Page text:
By Tash Mosheim
You will call us snowflakes. You will call us entitled and say we need to ‘be resilient’.
We are resilient, we are aware that everyone is suffering and we are proud that doing our degrees from home is saving other peoples’ lives.
But we know that whereas schools have cancelled exams because of missed education, we have been denied a No Detriment policy, so as to “protect academic standards and uphold the integrity of our degrees.” Boris Johnson has never mentioned us in his addresses to the nation. Whilst those in the job market are having their salaries paid for, we must ourselves pay rent for private accommodation we legally can’t go to. The Russell Group ignored all 24 Russell Group student newspapers calling for a rethink on their compassionless policy.
For all this talk about us being snowflakes and far too concerned with our own mental health, we actually are very strong-minded. Most of us will continue to stay inside for the sake of our grandparents, despite knowing that the virus is far more of a threat to them than it is to us. We will adapt to an online-only education and pitiless job market, with nothing but a mere few outbursts on social media.
You could say that we should be more optimistic; the vaccine is being rolled out, restrictions will get lifted soon and students ought to be using this seemingly infinite amount of alone time to crack on with their studies. In fact, we must stop moaning and start looking to the silver linings, for after all, everyone our age group is in the same position.
However, we are not in the same position graduates three years ago were, let alone graduates of last year were. Nonetheless, we are compelled to pay the same £9250 as they did. Past students were offered a real Durham experience, filled with sporting matches, live plays, orchestras, endless societies and crucially, in person, face to face teaching, critical for those on a practical course and those who do not have adequate equipment to study online.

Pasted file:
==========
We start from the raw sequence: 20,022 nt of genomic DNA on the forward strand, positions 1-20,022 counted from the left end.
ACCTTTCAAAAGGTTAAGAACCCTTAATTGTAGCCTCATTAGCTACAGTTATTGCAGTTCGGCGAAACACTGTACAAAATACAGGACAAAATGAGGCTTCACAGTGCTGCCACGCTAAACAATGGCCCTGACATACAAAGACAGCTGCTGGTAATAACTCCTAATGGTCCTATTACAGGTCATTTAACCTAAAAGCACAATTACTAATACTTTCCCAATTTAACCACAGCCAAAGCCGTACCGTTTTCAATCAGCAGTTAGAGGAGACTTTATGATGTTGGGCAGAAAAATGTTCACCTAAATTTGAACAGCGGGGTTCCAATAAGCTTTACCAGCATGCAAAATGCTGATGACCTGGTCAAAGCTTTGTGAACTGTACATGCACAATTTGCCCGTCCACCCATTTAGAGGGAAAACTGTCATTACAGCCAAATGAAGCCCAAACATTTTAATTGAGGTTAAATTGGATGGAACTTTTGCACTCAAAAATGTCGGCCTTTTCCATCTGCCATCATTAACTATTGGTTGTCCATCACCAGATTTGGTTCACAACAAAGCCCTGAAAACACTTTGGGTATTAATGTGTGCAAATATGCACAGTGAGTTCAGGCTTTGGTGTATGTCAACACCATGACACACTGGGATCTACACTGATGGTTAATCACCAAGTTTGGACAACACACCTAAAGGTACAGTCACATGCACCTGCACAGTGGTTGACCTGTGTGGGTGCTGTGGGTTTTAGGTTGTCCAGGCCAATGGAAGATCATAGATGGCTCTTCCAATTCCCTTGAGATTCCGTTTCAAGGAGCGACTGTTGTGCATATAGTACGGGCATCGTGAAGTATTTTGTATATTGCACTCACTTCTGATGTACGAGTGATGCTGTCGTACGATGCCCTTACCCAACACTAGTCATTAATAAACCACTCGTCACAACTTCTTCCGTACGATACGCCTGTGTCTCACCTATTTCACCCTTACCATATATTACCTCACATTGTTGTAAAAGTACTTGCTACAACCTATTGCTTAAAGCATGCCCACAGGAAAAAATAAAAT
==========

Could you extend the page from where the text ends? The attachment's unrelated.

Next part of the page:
We agreed to pay the thousands of pounds for a prestigious Durham education, we did not do so thinking we may as well have gone to the Open University – which charges £3,000 less than Durham.
It is not the fault of staff and lecturers; they have readjusted too and have worked hard to transform their classrooms online. But clearly an online setting enables more distractions, less collaboration, less attention and as a result, less motivation and engagement from students. Yet still the University watches on, quietly pocketing our money when we are getting less value for it.
Whilst the government will not centrally refund or reimburse tuition fees to all university students, Durham could reduce our fees. It shouldn’t matter if the Uni won’t make money from us this year, as we are the ones who will have to repay our student loans for the next 30 years. Besides, a 189-year-old institution should have the reserves to cover one year of losses, especially as in 2019-20 Durham made a surplus of £54 million.
When the House of Commons debated the reimbursement of uni tuition fees, the Third Special Report of Session 2019-21 stated, “students have a right to seek a refund or to repeat part of their course if the service provided by their university is substandard.” Compared to previous graduates, we have an inferior quality education and a sub standard university experience. The University is thus taking advantage of our unequal bargaining position and inability to fund legal action.
We are keenly aware that there is a fine line between complaining too much and being complacent. We know that by asking, we will either be labelled as too entitled or too naïve.
Our cohort has been dubbed the Lost Generation. We’ve endured a patchy social life, tolerated missed milestones and seen job opportunities melt away so quickly The Resolution Foundation believes youth unemployment could rise to 17%, its highest in 40 years.
And so, when we are facing the worst recession in 100 years, we are undeterred from suggesting that unless we are reimbursed for our tuition fees, the sheer inequity will be the one thing that unites us all.
Photography: Suzannah Gilburt